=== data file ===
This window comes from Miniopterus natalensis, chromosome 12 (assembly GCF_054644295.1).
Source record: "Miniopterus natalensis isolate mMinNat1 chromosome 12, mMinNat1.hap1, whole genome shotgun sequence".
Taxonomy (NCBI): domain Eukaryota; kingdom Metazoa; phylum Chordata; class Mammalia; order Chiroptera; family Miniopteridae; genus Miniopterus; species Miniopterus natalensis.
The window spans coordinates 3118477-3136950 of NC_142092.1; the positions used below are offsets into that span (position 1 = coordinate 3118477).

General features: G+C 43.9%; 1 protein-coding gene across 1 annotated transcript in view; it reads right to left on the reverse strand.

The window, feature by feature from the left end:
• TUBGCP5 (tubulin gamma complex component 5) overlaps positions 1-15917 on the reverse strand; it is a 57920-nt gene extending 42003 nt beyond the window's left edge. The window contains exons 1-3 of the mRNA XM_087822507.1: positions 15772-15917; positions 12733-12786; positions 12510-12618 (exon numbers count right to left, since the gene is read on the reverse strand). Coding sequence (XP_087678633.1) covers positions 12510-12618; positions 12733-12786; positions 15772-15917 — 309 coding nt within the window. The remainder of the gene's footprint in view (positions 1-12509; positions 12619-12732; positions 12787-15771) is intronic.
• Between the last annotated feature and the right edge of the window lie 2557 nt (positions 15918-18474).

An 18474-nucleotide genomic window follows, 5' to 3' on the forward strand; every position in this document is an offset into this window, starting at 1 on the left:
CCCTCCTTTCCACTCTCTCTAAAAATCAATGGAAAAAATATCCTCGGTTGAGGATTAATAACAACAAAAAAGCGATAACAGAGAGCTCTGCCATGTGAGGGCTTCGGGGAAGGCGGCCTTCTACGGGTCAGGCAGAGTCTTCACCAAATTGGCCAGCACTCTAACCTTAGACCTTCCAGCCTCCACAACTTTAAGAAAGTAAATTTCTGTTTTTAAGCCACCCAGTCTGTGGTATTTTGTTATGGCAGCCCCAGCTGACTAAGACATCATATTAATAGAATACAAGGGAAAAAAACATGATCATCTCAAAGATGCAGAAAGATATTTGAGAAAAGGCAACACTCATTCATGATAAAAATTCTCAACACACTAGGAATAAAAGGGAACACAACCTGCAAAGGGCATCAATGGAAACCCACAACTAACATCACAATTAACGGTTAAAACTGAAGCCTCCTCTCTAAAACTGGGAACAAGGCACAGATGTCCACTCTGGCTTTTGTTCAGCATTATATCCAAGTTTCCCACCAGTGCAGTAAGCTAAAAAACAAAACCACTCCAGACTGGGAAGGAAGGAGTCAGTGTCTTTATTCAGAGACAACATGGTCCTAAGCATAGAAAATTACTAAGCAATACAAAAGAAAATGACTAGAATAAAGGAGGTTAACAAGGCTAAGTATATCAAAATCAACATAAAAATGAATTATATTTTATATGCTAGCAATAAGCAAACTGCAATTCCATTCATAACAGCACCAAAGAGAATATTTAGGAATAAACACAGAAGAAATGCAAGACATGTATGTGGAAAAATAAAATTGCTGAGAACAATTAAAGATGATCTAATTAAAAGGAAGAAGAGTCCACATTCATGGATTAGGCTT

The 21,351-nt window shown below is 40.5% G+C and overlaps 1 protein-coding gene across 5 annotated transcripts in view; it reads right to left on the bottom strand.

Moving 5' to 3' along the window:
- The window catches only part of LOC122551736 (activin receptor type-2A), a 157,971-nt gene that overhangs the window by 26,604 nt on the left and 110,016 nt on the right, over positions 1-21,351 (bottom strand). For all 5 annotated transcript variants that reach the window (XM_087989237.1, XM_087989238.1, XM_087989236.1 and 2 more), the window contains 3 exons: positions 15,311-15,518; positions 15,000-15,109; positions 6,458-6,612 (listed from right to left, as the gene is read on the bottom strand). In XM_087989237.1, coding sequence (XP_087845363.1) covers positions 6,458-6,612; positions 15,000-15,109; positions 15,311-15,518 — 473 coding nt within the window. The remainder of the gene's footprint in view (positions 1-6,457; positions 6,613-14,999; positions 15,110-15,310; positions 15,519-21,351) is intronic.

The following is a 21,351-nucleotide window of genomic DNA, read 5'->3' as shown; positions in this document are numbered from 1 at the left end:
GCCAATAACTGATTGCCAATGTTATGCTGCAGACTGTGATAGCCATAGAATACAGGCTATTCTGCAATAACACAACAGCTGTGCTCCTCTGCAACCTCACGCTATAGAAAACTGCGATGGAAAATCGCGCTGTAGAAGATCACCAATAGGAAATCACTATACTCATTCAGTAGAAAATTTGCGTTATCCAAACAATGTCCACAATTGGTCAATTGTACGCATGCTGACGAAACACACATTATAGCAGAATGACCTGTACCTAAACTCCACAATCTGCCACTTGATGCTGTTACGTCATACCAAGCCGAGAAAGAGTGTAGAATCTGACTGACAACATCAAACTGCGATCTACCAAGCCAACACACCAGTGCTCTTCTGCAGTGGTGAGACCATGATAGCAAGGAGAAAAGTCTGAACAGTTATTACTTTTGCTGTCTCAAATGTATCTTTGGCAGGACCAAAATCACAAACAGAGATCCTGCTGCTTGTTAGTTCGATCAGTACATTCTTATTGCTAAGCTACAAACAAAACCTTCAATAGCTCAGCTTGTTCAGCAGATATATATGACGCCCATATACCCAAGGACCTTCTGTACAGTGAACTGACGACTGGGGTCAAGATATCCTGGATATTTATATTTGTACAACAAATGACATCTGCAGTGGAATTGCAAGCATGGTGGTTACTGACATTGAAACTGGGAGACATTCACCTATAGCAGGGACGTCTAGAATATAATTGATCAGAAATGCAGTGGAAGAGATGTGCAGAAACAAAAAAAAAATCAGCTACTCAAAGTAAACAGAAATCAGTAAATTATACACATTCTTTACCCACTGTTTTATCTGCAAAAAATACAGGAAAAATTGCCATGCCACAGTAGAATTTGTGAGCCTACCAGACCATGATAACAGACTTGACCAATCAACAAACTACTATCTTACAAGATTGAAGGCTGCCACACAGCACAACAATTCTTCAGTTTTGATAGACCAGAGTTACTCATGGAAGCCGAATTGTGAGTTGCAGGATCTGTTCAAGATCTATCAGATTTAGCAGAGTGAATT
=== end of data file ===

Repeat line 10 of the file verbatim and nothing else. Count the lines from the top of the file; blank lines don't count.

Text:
CCCTCCTTTCCACTCTCTCTAAAAATCAATGGAAAAAATATCCTCGGTTGAGGATTAATAACAACAAAAAAGCGATAACAGAGAGCTCTGCCATGTGAGGGCTTCGGGGAAGGCGGCCTTCTACGGGTCAGGCAGAGTCTTCACCAAATTGGCCAGCACTCTAACCTTAGACCTTCCAGCCTCCACAACTTTAAGAAAGTAAATTTCTGTTTTTAAGCCACCCAGTCTGTGGTATTTTGTTATGGCAGCCCCAGCTGACTAAGACATCATATTAATAGAATACAAGGGAAAAAAACATGATCATCTCAAAGATGCAGAAAGATATTTGAGAAAAGGCAACACTCATTCATGATAAAAATTCTCAACACACTAGGAATAAAAGGGAACACAACCTGCAAAGGGCATCAATGGAAACCCACAACTAACATCACAATTAACGGTTAAAACTGAAGCCTCCTCTCTAAAACTGGGAACAAGGCACAGATGTCCACTCTGGCTTTTGTTCAGCATTATATCCAAGTTTCCCACCAGTGCAGTAAGCTAAAAAACAAAACCACTCCAGACTGGGAAGGAAGGAGTCAGTGTCTTTATTCAGAGACAACATGGTCCTAAGCATAGAAAATTACTAAGCAATACAAAAGAAAATGACTAGAATAAAGGAGGTTAACAAGGCTAAGTATATCAAAATCAACATAAAAATGAATTATATTTTATATGCTAGCAATAAGCAAACTGCAATTCCATTCATAACAGCACCAAAGAGAATATTTAGGAATAAACACAGAAGAAATGCAAGACATGTATGTGGAAAAATAAAATTGCTGAGAACAATTAAAGATGATCTAATTAAAAGGAAGAAGAGTCCACATTCATGGATTAGGCTT